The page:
> On Fri, Nov 27, 2009 at 8:13 AM, Jacob Santos <wordpress at santosj.name> 
> wrote:
>> Yeah, I'm talking about the controller as a whole, which usually 
>> includes
>> the URI parsing, the Router, and the classes or in WordPress's case,
>> functions. I'm also talking about the views, because the controller 
>> that is
>> called loads the specific view.
> In that sense, WordPress has no controller, as you understand it. It
> doesn't really fit the MVC mold. Note: I think that's a good thing.

Actually, it is that WordPress does follow MVC in some regards that it 
works as well as it does currently. Everything is separated in a sort of 
model, which you could just call the WordPress library with the 
templates serving as the views. Most people when working with just 
WordPress theming, don't have to worry about the controller aspect, 
since there is no need.

It is only when you wish to use WordPress for something that it was not 
meant for, that you need to start questioning whether using WordPress at 
all is a good idea. I'm talking about a 3 or 4 month project that will 
dwarf WordPress in functionality, but I'll rather be spending the one or 
two months working on the code quality of the actual project and not 
recreating what WordPress already has, if at all possible. That is time 
I could either have the project done sooner or used to improve the 
quality of the code and add additional features.

>> Actually, to clear up any confusion, the
>> WordPress views, i.e. the templates and their files, will not change. 
>> The
>> only thing that will change is that there will be functions or 
>> classes that
>> loads the view, instead of a if...elseif block.
> Fair enough, but I don't see any benefit to doing this. What will you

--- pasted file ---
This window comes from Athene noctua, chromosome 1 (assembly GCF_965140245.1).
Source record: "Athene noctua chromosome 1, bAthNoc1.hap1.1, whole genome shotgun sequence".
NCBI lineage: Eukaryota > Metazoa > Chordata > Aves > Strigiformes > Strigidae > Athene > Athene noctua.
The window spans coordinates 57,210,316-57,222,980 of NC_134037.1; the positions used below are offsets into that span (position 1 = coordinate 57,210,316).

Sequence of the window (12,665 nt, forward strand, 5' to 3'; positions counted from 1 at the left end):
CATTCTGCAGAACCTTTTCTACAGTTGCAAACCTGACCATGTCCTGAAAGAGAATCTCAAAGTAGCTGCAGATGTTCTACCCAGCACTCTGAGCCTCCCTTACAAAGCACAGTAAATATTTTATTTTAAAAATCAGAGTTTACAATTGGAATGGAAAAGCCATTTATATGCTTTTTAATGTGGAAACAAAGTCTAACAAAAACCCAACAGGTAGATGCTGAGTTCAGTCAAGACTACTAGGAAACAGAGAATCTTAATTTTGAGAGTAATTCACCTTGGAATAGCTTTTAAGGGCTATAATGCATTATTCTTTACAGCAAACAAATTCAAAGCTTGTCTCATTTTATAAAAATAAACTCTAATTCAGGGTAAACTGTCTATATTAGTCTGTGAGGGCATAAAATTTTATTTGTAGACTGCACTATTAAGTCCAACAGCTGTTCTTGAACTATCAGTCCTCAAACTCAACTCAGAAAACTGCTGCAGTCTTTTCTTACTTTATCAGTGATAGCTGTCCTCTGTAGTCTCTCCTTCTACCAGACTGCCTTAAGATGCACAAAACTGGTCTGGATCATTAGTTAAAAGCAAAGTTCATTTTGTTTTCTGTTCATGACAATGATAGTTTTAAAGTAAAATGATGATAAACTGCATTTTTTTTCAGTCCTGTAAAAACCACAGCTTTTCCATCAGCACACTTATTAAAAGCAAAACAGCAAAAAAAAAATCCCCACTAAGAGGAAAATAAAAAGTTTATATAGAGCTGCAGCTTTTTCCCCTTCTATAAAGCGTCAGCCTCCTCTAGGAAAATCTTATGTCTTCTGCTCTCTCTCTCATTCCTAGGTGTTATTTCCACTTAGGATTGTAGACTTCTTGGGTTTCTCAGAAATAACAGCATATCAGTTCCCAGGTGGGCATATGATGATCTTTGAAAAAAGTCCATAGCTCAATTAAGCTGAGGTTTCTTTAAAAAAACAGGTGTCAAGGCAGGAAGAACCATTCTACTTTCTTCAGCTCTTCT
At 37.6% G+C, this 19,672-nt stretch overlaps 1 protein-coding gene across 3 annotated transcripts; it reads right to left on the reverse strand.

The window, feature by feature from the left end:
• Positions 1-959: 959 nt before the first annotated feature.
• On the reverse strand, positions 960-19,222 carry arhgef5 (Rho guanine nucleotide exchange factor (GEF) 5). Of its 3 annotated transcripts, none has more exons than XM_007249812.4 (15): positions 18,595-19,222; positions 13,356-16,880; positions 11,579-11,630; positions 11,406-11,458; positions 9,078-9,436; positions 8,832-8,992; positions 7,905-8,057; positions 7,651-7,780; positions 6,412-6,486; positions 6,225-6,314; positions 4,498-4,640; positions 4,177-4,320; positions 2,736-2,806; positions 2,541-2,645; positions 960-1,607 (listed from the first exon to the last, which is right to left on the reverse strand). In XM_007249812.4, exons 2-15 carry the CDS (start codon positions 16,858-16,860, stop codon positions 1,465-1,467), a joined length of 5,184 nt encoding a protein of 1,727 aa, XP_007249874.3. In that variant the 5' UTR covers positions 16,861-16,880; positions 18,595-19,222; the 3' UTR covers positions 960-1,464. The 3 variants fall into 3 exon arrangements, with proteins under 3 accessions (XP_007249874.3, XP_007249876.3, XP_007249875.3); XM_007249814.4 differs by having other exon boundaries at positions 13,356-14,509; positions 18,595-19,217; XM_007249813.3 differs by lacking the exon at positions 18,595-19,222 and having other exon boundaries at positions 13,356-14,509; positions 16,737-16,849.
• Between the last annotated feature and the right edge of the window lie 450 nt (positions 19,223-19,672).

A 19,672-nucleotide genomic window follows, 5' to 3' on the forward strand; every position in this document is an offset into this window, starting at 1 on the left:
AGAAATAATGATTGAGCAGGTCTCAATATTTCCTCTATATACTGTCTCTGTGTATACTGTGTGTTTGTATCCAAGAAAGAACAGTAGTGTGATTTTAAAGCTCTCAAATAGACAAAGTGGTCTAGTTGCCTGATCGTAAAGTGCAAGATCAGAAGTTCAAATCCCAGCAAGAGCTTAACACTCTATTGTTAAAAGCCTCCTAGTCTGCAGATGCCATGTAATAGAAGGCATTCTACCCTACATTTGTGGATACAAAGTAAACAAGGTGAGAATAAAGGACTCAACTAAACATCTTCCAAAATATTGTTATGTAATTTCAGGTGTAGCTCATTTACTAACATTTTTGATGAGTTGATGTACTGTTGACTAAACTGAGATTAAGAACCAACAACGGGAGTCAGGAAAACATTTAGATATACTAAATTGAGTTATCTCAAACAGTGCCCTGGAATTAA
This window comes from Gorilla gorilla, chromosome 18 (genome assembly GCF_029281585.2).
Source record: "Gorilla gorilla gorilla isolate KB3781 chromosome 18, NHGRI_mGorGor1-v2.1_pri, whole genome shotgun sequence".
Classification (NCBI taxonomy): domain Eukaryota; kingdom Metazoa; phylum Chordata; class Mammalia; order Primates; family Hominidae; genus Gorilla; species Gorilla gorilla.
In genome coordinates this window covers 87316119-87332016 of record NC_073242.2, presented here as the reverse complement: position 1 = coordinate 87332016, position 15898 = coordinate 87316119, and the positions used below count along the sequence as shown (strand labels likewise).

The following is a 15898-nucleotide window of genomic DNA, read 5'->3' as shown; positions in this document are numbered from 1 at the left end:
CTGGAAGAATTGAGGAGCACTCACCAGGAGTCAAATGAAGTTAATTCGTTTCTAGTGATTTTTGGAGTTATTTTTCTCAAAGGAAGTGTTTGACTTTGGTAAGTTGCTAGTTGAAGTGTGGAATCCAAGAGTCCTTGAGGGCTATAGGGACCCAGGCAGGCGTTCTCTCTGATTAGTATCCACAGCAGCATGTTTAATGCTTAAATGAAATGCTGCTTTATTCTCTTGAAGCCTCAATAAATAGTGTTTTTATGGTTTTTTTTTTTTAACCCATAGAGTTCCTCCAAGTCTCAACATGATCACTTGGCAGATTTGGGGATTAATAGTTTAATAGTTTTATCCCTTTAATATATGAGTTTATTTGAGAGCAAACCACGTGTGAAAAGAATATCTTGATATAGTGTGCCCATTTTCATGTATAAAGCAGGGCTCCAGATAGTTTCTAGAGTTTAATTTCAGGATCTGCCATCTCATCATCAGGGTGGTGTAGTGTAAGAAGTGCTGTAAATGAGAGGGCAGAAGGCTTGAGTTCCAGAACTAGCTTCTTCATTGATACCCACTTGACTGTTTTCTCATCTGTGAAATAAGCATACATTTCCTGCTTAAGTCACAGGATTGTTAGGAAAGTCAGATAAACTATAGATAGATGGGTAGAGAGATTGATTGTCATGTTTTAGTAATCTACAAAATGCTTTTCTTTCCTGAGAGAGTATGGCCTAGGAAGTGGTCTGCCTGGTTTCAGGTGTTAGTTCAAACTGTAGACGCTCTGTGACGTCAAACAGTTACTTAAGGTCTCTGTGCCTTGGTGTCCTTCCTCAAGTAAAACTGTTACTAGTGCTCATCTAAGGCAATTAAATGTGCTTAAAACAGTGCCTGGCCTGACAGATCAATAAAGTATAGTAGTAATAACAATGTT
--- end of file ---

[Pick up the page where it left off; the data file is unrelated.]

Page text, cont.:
> be better able to do with a template-redirect.php changed into some
> class system that you cannot do right now?
> Also, again, I must state that this subsystem (file) has zero to do
> with URLs, parsing, rewriting, the query... So how do those fit into
> your idea?

Well, besides the cutting of the three or four part system down to one 
and converting that file to functions or classes, there is none. That 
file has always bothered me, so I wish to finally get to a project I had 
my sights on for the past 14 to 16 months.

>> I couldn't care if it is going to
>> be acceptable for WordPress, I'm doing it for me and if anyone wants 
>> to see
>> it in WordPress, then so be it.
> I just don't want you to waste your time and then to become
> disillusioned if others dislike it. I'd prefer to understand what it
> is that you want to do before you go and do it. I'd like to help make
> improvements to the existing code, if you can tell me where you think
> there are failings.

What I'm saying, is that I'm going to do it whether or not it is going 
to be accepted into WordPress. Simply, I would just release the project 
source as a fork, much like WordPress Mu is now. At some point in the 
future when the rewrite has been tested, is stable, then great. However, 
I think what BackPress is trying to solve would work well with a generic 
Controller implementation that doesn't suck.

>> Also, the whole thing about the parameters. That is already possible 
>> with
>> many controller implementations. Only the most rigid don't allow you 
>> to do
>> that with the URL string. However, one thing, if you wanted 
>> /tag/whatever to
>> set $tag = whatever, then do the same thing as setting certain parts to
>> parameters for a controller. So you would still send it to a 
>> controller, it
>> just wouldn't be the "tag" controller class or function. Or I mean, 
>> it could
>> be the tag controller to save time and automatically call the tag 
>> controller
>> class which sets the $tag parameter to "whatever".
> I understand this, but I found it difficult and confusing in every
> rigid-MVC style system I've tried, which is why I pretty much hate MVC
> in general. It's rigid and inflexible in 99% of the implementations of
> it. It's a bad way to write web-code. IMO, of course.

Yeah, I will agree that when you have a small project, MVC probably 
would be more than it is worth. However in my instance, if I tried to do 
it any other way, I'll be in for a nightmare trying to maintain the 
code. I already found that out with a small project. After doing the 
presentation <-> business logic path and extending to MVC, I can see the 
vast advantages a true MVC implementation inherently gives.

Jacob Santos